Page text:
A Minnesota summer often means enjoying time outdoors and soaking up the sun—but for wheelchair users, the heat can present some challenges.
As a caregiver, it's important to ensure the safety and comfort of your loved one during the hot summer months. By taking a few extra precautions, you can keep your client cool while still enjoying the beautiful outdoors.
Staying Cool in Summer
Here are some wheelchair safety tips to help you navigate the summer heat!
Dehydration can be a serious concern during hot weather. Ensure your loved one has access to cold water and electrolyte drinks throughout the day. Plus, not all liquids are created equal! Try to limit caffeinated beverages as they can contribute to dehydration.
Use Portable Cooling Devices
Another way you can keep cool, wheelchair users included, is to invest in a portable fan or mist device. You can attach these devices to the wheelchair to enjoy a cool breeze, helping your loved one stay comfortable.
Try Other Cooling Accessories
If a mist device or fan isn’t cutting it, consider using an evaporative towel or a cooling vest. These accessories help keep body temperatures down. They can also provide relief from the summer heat for your loved one.
Plan Activities Wisely
Avoid going outdoors during the hottest part of the day, typically between 10:00 a.m. and 4:00 p.m. in Minnesota. Instead, plan activities earlier in the morning or later in the evening, when the temperatures tend to be cooler.
If you must be outside during the hottest hours of the day, seek out shaded areas or places with air conditioning to ensure your loved one stays cool.
Dress Appropriately for the Heat
Encourage your loved one to wear white or light-colored, loose-fitting cotton clothing. These materials reflect the sun's rays and allow for better air circulation, keeping them cool throughout the day. You can also remind them to wear a hat and sunglasses.
Chill the Wrists and Neck
If it’s hotter than usual, you can help your cooldown by applying a cold cloth or ice pack to their wrists and the back/sides of their neck. These areas have pulse points; therefore, cooling them can provide instant relief from the summer heat.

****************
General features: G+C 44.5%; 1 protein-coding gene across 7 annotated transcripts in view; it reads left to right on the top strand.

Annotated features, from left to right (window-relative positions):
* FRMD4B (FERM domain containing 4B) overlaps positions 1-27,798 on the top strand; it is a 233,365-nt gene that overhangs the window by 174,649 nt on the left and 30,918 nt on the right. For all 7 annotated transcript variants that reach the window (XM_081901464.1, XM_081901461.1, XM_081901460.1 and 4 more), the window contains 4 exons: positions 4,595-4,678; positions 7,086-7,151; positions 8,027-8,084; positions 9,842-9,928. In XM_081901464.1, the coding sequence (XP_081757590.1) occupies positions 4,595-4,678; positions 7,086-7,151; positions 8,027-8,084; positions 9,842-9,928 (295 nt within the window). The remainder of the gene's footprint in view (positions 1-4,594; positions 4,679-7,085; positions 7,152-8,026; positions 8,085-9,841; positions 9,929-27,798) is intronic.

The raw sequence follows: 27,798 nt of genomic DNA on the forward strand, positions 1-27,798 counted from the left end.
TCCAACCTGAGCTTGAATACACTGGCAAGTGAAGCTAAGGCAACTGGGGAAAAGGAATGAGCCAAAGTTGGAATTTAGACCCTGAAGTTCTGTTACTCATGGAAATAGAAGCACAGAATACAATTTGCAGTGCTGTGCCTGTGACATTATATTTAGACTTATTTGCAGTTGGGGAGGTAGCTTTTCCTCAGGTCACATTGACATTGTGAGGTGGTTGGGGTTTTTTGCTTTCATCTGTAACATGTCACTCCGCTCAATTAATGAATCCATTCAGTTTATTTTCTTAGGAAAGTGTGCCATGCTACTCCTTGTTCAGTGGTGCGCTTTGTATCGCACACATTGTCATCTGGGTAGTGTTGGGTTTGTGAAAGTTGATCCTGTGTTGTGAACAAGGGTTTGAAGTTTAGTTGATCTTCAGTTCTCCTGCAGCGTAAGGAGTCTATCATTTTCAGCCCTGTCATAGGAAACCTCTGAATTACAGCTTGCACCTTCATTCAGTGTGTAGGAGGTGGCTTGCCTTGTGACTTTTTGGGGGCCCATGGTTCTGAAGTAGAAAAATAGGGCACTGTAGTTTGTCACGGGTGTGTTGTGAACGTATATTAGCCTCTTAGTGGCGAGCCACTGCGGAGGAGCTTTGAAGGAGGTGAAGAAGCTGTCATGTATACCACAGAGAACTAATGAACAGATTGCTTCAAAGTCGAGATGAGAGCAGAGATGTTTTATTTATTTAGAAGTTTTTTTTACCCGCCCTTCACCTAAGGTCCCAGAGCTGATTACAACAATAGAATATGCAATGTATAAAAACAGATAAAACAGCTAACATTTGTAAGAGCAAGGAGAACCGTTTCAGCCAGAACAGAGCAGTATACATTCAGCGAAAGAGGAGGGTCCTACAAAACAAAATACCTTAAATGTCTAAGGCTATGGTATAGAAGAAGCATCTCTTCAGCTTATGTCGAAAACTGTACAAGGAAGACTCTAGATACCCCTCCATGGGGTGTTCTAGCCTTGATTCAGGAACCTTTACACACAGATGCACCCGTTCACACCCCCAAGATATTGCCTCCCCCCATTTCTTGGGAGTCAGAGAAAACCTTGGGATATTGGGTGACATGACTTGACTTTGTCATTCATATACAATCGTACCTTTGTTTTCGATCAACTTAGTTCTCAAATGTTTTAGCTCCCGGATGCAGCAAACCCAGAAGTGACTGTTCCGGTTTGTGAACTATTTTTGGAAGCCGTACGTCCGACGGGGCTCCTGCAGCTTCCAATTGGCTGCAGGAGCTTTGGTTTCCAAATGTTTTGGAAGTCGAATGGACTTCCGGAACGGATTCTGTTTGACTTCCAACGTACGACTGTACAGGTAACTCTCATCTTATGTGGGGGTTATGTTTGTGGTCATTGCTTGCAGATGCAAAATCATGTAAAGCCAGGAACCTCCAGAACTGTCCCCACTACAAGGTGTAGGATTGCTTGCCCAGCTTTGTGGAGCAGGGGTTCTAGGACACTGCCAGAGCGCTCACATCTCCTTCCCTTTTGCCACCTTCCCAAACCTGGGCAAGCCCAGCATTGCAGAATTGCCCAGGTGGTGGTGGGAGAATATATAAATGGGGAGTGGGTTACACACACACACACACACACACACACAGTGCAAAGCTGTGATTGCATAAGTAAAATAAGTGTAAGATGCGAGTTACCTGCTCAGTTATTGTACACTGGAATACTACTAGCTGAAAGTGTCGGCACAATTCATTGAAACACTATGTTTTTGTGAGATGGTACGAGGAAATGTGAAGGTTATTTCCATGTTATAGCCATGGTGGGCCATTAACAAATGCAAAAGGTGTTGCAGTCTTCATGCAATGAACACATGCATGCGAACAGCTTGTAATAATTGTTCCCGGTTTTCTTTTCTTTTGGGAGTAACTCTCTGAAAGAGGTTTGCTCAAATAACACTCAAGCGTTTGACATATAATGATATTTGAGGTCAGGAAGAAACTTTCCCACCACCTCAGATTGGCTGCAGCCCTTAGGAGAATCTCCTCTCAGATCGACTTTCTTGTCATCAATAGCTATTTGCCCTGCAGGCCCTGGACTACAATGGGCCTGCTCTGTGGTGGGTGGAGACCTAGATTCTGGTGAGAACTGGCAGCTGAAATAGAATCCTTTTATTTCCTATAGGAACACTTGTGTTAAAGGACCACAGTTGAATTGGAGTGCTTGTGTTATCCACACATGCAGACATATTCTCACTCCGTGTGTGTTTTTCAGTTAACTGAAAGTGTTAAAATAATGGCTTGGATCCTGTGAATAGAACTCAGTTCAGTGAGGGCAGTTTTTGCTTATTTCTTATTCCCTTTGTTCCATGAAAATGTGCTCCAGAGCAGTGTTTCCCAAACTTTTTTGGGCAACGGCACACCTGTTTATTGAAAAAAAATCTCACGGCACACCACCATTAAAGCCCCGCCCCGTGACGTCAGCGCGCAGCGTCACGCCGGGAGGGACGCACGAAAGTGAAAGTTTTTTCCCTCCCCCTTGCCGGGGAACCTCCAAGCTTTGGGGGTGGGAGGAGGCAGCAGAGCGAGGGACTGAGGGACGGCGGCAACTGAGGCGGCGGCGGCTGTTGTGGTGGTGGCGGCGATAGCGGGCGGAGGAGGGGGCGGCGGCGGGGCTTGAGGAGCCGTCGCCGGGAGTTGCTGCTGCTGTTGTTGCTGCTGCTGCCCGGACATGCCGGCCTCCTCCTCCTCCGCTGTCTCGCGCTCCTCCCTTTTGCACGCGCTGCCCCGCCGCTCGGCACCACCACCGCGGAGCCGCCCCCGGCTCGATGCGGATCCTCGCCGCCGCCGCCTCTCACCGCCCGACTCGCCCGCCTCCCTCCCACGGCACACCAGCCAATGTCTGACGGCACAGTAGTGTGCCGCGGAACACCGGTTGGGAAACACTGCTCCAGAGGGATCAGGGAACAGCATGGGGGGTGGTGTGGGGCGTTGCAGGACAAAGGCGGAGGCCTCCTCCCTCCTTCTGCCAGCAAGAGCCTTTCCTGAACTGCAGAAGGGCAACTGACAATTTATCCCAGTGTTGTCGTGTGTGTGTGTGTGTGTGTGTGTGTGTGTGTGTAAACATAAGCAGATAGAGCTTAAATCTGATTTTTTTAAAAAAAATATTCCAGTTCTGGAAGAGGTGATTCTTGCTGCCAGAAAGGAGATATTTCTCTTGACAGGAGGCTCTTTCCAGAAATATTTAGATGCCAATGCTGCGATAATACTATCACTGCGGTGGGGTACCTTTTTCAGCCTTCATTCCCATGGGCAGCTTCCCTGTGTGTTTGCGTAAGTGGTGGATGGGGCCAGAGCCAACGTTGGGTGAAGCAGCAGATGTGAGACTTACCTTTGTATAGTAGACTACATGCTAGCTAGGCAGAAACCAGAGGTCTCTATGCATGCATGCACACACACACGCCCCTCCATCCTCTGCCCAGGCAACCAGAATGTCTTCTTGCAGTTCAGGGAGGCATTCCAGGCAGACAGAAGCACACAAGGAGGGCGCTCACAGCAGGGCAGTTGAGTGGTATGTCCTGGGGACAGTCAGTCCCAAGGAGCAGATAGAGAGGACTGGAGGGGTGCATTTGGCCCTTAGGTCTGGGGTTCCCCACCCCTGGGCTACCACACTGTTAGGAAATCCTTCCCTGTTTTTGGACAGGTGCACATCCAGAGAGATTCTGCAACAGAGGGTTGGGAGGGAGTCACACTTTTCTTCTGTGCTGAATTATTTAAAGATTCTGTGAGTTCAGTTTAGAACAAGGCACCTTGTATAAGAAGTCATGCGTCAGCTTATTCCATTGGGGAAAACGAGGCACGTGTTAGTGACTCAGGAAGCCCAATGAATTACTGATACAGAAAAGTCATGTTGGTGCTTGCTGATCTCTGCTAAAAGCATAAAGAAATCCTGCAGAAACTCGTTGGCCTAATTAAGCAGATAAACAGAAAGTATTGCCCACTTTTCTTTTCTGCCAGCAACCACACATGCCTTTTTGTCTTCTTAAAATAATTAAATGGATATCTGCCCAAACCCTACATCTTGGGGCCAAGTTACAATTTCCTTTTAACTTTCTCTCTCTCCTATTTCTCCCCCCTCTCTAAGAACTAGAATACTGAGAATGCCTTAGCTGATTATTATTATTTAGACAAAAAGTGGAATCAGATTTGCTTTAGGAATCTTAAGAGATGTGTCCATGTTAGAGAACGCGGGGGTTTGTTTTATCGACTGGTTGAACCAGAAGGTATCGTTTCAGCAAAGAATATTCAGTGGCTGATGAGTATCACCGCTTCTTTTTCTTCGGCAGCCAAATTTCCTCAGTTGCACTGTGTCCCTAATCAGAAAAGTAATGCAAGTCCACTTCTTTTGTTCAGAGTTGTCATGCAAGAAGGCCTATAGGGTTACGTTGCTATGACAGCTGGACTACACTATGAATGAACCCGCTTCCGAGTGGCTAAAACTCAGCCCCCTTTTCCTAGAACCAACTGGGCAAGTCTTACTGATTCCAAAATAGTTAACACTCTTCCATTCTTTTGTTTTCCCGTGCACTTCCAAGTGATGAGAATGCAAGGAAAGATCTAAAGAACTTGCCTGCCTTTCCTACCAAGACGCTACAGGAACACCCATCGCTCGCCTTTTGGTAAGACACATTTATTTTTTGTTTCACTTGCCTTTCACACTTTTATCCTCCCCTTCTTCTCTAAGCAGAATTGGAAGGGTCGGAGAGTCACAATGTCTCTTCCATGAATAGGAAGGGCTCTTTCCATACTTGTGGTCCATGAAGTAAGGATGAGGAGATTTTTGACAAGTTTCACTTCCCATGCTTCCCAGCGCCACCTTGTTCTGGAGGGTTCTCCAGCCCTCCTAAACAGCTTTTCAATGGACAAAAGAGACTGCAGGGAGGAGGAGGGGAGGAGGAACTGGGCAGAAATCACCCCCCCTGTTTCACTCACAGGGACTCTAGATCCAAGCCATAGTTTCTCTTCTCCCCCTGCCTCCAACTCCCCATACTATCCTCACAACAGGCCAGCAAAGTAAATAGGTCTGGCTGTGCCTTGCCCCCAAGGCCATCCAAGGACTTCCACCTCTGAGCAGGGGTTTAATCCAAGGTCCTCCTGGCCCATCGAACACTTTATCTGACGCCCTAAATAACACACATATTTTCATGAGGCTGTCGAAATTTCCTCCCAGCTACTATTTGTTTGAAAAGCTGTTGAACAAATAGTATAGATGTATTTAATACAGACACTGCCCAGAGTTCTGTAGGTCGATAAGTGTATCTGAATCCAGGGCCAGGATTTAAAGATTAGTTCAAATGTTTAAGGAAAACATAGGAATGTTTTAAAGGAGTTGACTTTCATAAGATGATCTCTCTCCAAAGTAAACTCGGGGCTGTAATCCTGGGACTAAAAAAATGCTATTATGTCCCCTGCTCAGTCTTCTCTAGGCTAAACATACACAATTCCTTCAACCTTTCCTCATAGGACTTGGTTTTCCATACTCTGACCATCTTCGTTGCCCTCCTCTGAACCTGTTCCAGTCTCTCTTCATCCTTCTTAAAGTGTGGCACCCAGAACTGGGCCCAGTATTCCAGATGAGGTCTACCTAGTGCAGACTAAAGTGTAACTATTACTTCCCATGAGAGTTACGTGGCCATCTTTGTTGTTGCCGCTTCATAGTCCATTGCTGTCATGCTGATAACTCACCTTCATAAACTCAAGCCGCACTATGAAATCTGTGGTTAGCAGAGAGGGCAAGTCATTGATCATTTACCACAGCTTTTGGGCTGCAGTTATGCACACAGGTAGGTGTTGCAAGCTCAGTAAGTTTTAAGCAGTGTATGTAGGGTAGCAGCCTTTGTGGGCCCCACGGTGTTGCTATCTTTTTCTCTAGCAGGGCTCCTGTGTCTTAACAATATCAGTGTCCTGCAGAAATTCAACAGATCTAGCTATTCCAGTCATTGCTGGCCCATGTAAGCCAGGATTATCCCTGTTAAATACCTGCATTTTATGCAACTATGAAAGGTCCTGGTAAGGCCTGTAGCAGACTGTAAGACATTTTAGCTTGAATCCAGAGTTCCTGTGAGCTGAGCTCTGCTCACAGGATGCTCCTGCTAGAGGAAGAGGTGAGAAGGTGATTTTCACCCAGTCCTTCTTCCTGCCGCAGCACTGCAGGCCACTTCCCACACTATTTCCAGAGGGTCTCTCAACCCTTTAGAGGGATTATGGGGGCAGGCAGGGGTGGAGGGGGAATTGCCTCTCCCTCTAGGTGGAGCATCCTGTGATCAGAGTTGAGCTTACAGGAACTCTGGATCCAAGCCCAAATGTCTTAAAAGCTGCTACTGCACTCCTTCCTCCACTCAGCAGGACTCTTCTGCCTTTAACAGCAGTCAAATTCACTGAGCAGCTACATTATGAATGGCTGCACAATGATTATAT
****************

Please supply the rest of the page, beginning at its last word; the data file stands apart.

Know the Signs of Heat Exhaustion & Heat Stroke
Even if you take all of these precautions, it’s still important to recognize the signs of heat exhaustion and heat stroke. Awareness of these symptoms can help you take immediate action and prevent serious health complications.
According to the Centers for Disease Control and Prevention (CDC), it's crucial to educate yourself on the warning signs of heat-related illnesses, including:
- Heat exhaustion: This can be identified by symptoms, such as heavy sweating, weakness, dizziness, headache, nausea, and fainting. If you notice any of these signs in your loved one, immediately cool them down. Move them to a shaded or air-conditioned area, provide cool water to drink, and apply cold compresses to their forehead and neck.
- Heat stroke: Heat stroke is a serious condition that requires immediate medical attention. It occurs when the body's temperature regulation system fails, and the body overheats to dangerous levels. Signs of heat stroke include a high body temperature (above 103°F), rapid heartbeat, rapid and shallow breathing, confusion, seizures, and even loss of consciousness. In case of heat stroke, call 911 right away.
Find More Caregiving Resources
At Best Care, we understand the unique challenges family caregivers and PCAs face. As a result, we are always here to help answer your questions and provide support when you need it. We hope you stay cool and enjoy the summer with these wheelchair safety tips!